The father of Babar Ahmad, one of five terror suspects extradited to America on Friday night, yesterday made an impassioned plea for his son to be brought back here, saying the injustice of his case would harm Britain's reputation abroad and shatter community relations.
Ashfaq Ahmad told The Independent on Sunday that the Government had "disgraced themselves" by handing over his son when there was not enough evidence to try him in the UK. Babar Ahmad, 37, appeared in a Connecticut court yesterday with Syed Talha Ahsan, charged with running websites that were allegedly connected to funding terrorism. Both pleaded not guilty and were remanded in custody.
They were flown out of the country at the same time as the radical cleric Abu Hamza, who faced terror charges at a New York court yesterday alongside Khaled al-Fawwaz and Adel Abdul Bary. On Friday, all five had their grounds for appeal denied in the High Court. But unlike Hamza, who has already been convicted here of soliciting to murder and stirring up racial hatred, there was insufficient evidence to bring any charges against and Ahsan or Ahmad in the UK.
Speaking near his home in Tooting, south London, Ashfaq Ahmad, 77, said: "The Government have disgraced themselves by sending him there. They should stand up for British citizens. They can redeem themselves by sending him back here.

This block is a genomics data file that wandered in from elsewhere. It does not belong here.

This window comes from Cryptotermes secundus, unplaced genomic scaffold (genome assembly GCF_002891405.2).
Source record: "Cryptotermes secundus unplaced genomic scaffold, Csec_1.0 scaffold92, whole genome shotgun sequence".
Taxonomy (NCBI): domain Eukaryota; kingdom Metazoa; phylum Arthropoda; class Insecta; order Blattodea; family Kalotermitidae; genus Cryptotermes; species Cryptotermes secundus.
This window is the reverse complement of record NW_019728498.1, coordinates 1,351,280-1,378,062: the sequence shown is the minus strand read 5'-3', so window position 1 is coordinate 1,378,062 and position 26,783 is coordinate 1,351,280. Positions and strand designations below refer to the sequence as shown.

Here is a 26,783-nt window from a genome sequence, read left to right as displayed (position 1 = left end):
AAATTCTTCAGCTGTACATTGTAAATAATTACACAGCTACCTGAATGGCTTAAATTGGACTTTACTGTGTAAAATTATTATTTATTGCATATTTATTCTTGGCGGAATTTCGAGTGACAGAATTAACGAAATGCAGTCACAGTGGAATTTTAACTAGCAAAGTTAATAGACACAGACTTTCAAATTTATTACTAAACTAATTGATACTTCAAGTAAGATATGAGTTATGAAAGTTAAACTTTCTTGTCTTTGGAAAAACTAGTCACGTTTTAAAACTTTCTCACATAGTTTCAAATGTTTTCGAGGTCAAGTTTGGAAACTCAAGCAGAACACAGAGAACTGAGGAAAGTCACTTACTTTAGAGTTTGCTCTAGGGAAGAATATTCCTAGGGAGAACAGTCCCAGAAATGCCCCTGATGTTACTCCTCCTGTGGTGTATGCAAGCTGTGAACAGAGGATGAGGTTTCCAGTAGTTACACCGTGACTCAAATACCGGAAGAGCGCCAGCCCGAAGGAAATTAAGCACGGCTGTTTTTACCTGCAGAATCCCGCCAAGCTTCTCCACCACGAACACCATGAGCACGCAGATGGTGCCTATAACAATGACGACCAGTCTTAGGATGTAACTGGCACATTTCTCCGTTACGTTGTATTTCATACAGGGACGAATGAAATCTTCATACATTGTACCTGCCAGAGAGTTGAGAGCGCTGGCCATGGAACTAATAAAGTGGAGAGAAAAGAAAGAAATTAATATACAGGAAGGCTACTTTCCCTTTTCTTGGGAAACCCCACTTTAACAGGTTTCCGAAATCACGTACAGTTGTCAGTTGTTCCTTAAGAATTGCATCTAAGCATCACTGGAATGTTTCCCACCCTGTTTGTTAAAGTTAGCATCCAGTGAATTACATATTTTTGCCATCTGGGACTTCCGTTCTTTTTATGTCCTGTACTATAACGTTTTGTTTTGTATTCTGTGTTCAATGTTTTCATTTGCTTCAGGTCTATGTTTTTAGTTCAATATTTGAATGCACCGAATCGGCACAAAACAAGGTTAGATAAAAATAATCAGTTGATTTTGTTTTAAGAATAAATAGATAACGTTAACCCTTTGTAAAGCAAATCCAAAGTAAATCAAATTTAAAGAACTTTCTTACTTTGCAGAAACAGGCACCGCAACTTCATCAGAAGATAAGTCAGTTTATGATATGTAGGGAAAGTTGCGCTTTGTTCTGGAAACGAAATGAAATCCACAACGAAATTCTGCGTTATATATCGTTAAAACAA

"The cases of Babar and Hamza are poles apart and should never have been put together. It's like someone taking a wallet and someone killing someone. It has done a lot of damage to Babar's cause and reputation. Everyone just says 'Hamza and four others', but they're very different cases. I believe he's innocent. Let him go to court here and prove his innocence."
Babar Ahmad was alleged to have been involved in Azzam.com, a website that supported Osama bin Laden and promoted the fighting of a jihad against the West. The US believes Azzam and other connected websites were also used as a recruitment hub for Islamist extremists.
It emerged last week that Metropolitan Police detectives sent information to FBI agents on Ahmad at a time when the case against the long-imprisoned terror suspect was collapsing because of a lack of evidence. He was first arrested at his home in Tooting in 2003 in connection with an anti-terrorism investigation and by the time he arrived at the police station he had sustained 73 injuries. He was released after three days without charge and was later paid £60,000 in compensation by the Met.
In 2004 he was arrested again, pending extradition to the US. He has been in prison ever since, setting a British record for the longest time spent behind bars without trial .
His father said: "I would like to say to Mr Cameron and his Government that they have done a lot of damage. I now have my doubts about the legal system. You have the last say and it's your duty to bring your citizen back. He's a British-born boy who lived all his life here. He has every right to be tried in this country."
Mr Ahmad, who worked in the civil service for 21 years, said the family were denied the chance to say goodbye to their son after a scheduled prison visit on Friday afternoon was cancelled at the last minute.Reuse content